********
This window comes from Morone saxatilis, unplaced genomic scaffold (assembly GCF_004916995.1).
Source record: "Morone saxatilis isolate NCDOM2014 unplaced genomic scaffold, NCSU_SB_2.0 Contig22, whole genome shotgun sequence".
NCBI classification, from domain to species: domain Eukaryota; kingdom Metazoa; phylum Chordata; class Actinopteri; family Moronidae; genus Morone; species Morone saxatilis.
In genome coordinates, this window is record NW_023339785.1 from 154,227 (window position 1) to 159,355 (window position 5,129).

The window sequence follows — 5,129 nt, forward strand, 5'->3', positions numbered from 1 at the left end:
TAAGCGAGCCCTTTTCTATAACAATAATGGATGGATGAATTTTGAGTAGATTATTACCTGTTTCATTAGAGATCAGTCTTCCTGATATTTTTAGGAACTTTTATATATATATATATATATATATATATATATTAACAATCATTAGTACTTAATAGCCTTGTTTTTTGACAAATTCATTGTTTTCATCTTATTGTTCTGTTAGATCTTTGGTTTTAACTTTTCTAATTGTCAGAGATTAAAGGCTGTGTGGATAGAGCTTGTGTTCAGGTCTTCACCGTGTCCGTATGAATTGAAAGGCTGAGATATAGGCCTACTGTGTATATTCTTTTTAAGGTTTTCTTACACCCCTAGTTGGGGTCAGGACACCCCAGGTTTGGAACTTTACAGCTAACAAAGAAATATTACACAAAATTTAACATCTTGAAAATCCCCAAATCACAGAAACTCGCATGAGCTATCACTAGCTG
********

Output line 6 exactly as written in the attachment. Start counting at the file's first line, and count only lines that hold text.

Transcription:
TAAGCGAGCCCTTTTCTATAACAATAATGGATGGATGAATTTTGAGTAGATTATTACCTGTTTCATTAGAGATCAGTCTTCCTGATATTTTTAGGAACTTTTATATATATATATATATATATATATATATATTAACAATCATTAGTACTTAATAGCCTTGTTTTTTGACAAATTCATTGTTTTCATCTTATTGTTCTGTTAGATCTTTGGTTTTAACTTTTCTAATTGTCAGAGATTAAAGGCTGTGTGGATAGAGCTTGTGTTCAGGTCTTCACCGTGTCCGTATGAATTGAAAGGCTGAGATATAGGCCTACTGTGTATATTCTTTTTAAGGTTTTCTTACACCCCTAGTTGGGGTCAGGACACCCCAGGTTTGGAACTTTACAGCTAACAAAGAAATATTACACAAAATTTAACATCTTGAAAATCCCCAAATCACAGAAACTCGCATGAGCTATCACTAGCTG